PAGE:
Chez Julien, Paris, France

Chez Julien – Paris

On a beautiful crisp winters morning, we set off for Chez Julien, along the Seine, Paris. We’re wrapped up just like the chap from Aerosmith with 17 scarves each. We’ve cocooned ourselves from the winter chill, it’s the kind of chill that startles you and reminds you you’re alive, for now, but maybe not for long.  

 

We meandered through the 16th arrondissement, down the Champs through the 8th to the 9th where we decided to take a peek inside the Palais Garnier. The 1875 masterpiece designed by architect Charles Garnier is a stunning example of opulence and extravagance.

 

After a magical hour or so taking in the opera house we emerged into a rainy, overcast but beautiful Paris and make our way to Chez Julien in the Marais. Huddling under our brollies we know we must be getting close as we get nearer the Seine. Then there it is, yes I think this is it. Pretty as a picture under its deep awning, Chez Julien is immediately enticing.

 

It feels, warm and welcoming with a whimsical and romantic sensibility. Chez Julien has been part of the quartier historique, Le Marais, since its establishment in 1780. We are shown to a lovely corner seat in the window at the back of the restaurant, it’s a cosy spot requiring the Paris table two step shuffle. Once we are settled it’s a perfect position to enjoy taking in the atmosphere of the place.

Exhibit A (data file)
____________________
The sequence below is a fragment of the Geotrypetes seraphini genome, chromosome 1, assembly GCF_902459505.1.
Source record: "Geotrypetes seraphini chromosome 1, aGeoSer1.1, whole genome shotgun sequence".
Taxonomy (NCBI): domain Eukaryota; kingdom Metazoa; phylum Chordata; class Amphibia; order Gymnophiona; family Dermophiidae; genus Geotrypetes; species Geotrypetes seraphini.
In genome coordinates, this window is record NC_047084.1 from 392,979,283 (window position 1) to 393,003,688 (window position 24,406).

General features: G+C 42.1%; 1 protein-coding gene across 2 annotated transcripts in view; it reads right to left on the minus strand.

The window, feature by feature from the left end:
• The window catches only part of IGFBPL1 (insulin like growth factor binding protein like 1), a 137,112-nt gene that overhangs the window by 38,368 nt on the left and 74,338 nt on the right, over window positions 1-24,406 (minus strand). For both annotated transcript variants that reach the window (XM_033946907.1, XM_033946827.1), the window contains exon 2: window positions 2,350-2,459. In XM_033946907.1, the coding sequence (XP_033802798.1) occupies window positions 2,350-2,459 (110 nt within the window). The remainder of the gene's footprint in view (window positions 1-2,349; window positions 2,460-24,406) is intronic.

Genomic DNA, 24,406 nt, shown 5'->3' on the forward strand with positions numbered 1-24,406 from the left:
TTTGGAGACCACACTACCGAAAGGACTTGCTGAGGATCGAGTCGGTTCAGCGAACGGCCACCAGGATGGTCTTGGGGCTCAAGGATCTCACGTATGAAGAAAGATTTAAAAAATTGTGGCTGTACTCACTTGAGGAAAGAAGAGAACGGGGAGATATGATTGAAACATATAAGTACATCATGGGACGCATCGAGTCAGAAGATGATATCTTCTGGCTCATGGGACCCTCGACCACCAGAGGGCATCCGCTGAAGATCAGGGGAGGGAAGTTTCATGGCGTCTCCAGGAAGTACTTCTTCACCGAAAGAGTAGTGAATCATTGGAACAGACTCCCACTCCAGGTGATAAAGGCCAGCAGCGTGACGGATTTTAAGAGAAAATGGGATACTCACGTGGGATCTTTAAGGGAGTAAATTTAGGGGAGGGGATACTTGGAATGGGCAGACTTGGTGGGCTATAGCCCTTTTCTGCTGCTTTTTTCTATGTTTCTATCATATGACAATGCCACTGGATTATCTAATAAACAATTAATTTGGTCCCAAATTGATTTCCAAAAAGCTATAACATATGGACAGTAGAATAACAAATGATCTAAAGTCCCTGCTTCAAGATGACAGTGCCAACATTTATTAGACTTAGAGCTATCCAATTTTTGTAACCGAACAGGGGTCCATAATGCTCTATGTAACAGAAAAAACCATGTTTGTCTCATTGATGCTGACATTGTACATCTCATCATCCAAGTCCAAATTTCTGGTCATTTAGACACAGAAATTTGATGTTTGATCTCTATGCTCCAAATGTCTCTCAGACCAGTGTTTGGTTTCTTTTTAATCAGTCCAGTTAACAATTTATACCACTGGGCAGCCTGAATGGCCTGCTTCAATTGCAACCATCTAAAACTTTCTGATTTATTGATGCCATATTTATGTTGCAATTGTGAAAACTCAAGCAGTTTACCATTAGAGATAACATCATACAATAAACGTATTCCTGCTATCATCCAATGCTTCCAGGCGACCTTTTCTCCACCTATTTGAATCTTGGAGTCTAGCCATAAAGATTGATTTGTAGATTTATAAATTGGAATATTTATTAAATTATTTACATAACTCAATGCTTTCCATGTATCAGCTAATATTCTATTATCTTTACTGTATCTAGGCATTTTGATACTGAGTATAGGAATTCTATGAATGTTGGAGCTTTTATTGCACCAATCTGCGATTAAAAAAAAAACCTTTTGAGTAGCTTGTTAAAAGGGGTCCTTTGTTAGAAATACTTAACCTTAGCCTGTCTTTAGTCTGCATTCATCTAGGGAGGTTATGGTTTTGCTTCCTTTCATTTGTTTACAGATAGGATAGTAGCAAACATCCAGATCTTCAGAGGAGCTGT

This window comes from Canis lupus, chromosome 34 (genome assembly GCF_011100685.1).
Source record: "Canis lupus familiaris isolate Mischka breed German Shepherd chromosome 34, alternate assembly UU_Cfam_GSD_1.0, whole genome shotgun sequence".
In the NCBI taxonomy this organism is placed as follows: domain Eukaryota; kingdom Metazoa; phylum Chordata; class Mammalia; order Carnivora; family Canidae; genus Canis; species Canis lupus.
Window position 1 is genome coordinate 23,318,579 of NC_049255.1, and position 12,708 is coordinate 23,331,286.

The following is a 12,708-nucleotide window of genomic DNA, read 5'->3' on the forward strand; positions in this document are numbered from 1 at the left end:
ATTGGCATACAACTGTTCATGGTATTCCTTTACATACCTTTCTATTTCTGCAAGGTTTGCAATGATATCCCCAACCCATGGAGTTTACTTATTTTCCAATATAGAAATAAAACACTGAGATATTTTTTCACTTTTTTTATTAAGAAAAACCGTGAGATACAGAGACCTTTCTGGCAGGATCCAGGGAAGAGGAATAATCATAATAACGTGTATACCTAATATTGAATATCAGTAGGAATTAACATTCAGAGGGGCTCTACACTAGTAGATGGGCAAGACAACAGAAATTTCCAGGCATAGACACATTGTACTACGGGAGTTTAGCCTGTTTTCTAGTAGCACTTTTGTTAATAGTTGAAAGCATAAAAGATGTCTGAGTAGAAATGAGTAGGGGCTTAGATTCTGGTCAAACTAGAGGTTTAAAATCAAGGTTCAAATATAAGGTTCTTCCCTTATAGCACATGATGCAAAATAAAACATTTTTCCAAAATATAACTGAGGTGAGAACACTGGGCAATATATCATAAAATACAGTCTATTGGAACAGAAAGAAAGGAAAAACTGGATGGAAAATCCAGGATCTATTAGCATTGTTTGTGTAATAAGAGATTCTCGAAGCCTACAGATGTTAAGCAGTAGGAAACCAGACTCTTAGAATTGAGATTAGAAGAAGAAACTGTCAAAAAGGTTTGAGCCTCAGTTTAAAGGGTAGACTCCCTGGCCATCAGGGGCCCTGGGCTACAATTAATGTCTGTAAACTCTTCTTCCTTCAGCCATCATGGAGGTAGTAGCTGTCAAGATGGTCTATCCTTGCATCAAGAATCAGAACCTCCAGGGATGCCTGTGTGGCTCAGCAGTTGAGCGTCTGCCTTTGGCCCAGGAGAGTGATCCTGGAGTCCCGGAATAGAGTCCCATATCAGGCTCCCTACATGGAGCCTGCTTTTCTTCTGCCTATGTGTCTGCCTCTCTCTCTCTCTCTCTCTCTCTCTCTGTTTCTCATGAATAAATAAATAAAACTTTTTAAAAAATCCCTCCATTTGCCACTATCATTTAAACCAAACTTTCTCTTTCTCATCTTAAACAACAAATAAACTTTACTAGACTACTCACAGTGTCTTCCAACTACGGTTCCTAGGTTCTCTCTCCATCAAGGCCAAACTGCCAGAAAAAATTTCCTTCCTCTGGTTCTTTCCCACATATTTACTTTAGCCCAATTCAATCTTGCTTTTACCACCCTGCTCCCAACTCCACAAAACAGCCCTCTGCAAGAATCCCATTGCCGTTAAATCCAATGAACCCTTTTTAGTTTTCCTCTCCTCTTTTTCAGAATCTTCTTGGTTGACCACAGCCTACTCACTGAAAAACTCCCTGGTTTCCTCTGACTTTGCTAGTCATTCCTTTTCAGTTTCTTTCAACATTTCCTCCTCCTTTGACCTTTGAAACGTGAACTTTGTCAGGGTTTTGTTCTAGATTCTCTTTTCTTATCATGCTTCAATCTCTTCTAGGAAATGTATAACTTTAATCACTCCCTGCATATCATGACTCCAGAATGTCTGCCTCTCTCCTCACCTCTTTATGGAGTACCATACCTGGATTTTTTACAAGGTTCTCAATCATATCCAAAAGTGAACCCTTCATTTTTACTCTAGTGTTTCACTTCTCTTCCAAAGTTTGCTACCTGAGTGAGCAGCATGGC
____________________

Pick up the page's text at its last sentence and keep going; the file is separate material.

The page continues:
It’s a very feminine space, that makes me feel more feminine in it and compels me to frequently check my lipstick in one of the many mirrors that surround us. Apparently the décor is of the Belle Époque period, a time of peace, prosperity and innovation. A time in Paris when the arts flourished. I love all the little details, soft lilac wallpaper with an intricate raised pattern, beautiful intricate painted ceilings, red velvet upholstery. Even the chains and wires suspending the sparkling chandeliers are covered with delicately arranged ribbons to prettify them.

 

The menu is just the sort of menu I like, simple, a few things done well. Good honest classique Paris bistro food. I have spotted the standouts for me and made my selection. My love enjoys asking the staff in restaurants for their recommendations, a great thing to do in non-touristy places because you will usually find out what the locals order most. I usually wait to hear the waiter’s explanation and often end up changing my mind on what I thought I was going to order. This time voila! The waiter agrees with me. Langoustine for entrée and Chateaubriand sauce aux poivres, frites maison (steak and chips with pepper sauce) for main.

 

While we wait for our meal we sip a lovely Pouilly Fume and watch the reflection of Paris captured by the large mottled gold framed mirrors that line the inside walls. It’s a wonderful effect like being inside a kaleidoscope, mirrors reflecting mirrors, reflecting windows, reflecting light from chandeliers. As I watch the rain and the wind I am grateful to be inside, warm and cosy.